Based on Jerome Lawrence and Robert E. Lee's successful 1955 play, Stanley Kramer's Inherit the Wind (1960) is perhaps the most well-known dramatization of the 1925 Scopes Monkey Trial and one of his most enduring "message" pictures. It's perhaps most similar in tone to Guess Who's Coming to Dinner (directed by Kramer in 1967) with its frank discussion of a hot-button issue that, unfortunately, still exists to a certain degree today -- and though more than a little stagy, Inherit the Wind is so entertaining and provocative that it'll surely hold most of its weight decades from now.
The core story is given more than enough room to breathe -- almost too much, if you've seen it regularly -- as Inherit the Wind draws plenty of time establishing its characters and setting up the courtroom trial that gobbles up a solid hour of screen time. It takes a strong "In this corner..." approach, establishing clear sides while attempting to remain objective, even if its clear bias (rightfully) shows almost every step of the way. Inherit the Wind's main voice of reason is carried by attorney Henry Drummond (Spencer Tracy, portraying the Clarence Darrow character), brought in to defend Hillsboro science teacher Bertram "Bert" Cates (Dick York, AKA "Darrin #1" from Bewitched) for actually teaching evolution in his classroom. The town's zealous hatred is tapped into by prosecutor Matthew H. Brady (Fredric March), who's aiming to persuade jury members that Cates ought to be imprisoned for steering his students away from God.
To its credit, Inherit the Wind reminds us that morality and religion are not mutually exclusive: visiting Baltimore Herald reporter E. K. Hornbeck (Gene Kelly), whose sole purpose seems to be dropping cynical one-liners degrading the religious townsfolk, is as much a bully as Matthew Brady and his disciples. (Such an attitude rarely changes minds, in the same way screaming about hellfire and damnation will only get you laughed at by a fully functioning adult.) And it's true that Inherit the Wind's biggest flaw is painting with such broad strokes: its characters -- or at least a close approximation -- do exist somewhere in America, even now, but that doesn't make them easier to stomach at close range. There are exceptions, of course: Tracy's Henry Drummond is the only free-thinker who gets away clean, while others stuck in the middle (Bert Cates and his girlfriend Rachel, played by Donna Anderson) are developed in an interesting manner. Many of the other supporting characters are so crudely unsympathetic that it draws us deeper into the film's third act and verdict, which mirrors the Scopes Trial while adding a few over-the-top Hollywood touches along the way.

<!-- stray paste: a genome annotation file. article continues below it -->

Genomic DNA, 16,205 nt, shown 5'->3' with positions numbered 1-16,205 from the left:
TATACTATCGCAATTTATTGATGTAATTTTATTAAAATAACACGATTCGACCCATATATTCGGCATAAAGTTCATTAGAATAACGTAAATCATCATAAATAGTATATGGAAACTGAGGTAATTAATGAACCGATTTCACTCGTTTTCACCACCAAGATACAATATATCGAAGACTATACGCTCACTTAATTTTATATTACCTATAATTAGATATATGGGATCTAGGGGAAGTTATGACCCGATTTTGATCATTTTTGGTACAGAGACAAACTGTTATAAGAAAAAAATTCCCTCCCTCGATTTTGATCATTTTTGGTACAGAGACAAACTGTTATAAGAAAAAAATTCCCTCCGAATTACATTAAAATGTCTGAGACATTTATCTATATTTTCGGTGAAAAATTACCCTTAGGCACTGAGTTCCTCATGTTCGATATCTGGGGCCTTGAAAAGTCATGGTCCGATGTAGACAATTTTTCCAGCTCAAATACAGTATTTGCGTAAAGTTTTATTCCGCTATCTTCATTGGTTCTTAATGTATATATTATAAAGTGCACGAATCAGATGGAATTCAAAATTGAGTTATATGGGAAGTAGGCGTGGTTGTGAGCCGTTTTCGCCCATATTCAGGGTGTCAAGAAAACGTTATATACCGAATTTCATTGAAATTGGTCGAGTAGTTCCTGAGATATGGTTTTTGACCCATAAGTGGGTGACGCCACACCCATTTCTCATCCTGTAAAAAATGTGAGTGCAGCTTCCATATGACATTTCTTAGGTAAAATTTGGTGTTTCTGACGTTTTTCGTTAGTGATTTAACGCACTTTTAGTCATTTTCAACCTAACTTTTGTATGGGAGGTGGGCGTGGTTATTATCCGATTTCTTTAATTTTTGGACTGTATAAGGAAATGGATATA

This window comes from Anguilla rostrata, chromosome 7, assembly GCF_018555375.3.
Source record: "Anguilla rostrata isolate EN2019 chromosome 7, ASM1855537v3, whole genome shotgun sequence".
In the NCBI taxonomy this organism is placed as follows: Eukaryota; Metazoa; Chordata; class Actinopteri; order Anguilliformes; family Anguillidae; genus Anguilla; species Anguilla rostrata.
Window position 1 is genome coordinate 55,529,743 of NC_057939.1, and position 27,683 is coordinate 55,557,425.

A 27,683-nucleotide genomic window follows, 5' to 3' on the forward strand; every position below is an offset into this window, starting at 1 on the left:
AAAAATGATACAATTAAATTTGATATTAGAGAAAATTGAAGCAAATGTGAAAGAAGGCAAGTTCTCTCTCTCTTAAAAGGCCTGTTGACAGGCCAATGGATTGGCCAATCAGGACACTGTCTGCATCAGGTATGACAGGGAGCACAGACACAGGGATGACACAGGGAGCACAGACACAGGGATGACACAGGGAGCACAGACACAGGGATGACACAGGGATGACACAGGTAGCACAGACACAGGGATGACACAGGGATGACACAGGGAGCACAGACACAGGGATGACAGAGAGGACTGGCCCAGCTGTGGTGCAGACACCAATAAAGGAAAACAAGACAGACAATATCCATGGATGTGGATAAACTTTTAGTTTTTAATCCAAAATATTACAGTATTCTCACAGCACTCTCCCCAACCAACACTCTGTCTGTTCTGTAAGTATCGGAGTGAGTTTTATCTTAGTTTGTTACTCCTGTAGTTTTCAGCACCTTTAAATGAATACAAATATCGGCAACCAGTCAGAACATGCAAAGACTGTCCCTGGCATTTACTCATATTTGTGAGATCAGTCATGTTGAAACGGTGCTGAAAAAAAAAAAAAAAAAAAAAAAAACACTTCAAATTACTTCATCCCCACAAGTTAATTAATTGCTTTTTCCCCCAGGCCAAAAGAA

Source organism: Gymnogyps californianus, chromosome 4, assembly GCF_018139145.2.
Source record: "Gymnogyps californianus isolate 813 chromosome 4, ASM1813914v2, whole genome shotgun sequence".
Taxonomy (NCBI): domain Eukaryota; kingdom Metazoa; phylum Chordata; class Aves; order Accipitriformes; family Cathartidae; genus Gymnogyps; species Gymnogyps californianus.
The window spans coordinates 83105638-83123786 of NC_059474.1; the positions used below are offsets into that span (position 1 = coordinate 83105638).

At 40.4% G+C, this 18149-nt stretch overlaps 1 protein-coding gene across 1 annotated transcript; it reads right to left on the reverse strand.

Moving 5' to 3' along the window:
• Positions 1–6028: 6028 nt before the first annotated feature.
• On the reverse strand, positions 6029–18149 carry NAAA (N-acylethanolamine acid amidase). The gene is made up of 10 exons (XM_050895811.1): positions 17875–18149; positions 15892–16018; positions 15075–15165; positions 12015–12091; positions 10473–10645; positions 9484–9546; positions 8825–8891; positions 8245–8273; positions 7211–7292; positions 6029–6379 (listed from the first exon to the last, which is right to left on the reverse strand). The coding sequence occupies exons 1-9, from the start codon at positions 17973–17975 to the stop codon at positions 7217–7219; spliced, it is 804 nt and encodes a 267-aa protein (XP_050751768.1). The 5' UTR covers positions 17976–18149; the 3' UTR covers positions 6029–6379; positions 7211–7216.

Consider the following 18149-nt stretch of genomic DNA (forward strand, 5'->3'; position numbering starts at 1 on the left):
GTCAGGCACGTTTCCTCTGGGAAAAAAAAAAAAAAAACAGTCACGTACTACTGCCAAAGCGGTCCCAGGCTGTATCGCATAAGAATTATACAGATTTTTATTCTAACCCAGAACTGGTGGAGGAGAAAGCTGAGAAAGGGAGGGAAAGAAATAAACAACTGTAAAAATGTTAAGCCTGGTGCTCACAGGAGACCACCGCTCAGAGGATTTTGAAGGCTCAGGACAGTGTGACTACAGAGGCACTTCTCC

Unfortunately, recent cases like Kitzmiller v. Dover Area School District and the Kansas evolution hearings -- both of which occurred in 2005 -- prove that science is still being challenged in public schools, which makes Inherit the Wind almost as relevant today as it was almost 60 years ago. (A depressing thought even if you're not the parent of a school-aged child, yet it also reminds us that evolution takes time.) Despite a few fundamental flaws and overcooked characters, Kramer's film holds up remarkably well for obvious reasons -- and though I wasn't around when it was unleashed in theaters, Inherit the Wind's audacious and provocative subject matter certainly ruffled a few feathers. It's a film that deserves to be seen and seen again, passed around and talked about by those on both sides of the fence.
Kino Lorber's new Blu-ray arrives on the heels of their own 2015 DVD and roughly four years after a Blu-ray from Twilight Time, who owned the exclusive rights in high definition until recently. Luckily, Kino's new disc meets or exceeds Twilight Time's Blu-ray in every category, offering what appears to be an identical (and very impressive) A/V presentation while throwing in a brand-new audio commentary to boot. It's still thinner than I'd like for a film of this caliber, but those who haven't purchased Inherit the Wind on Blu-ray yet should certainly get their money's worth.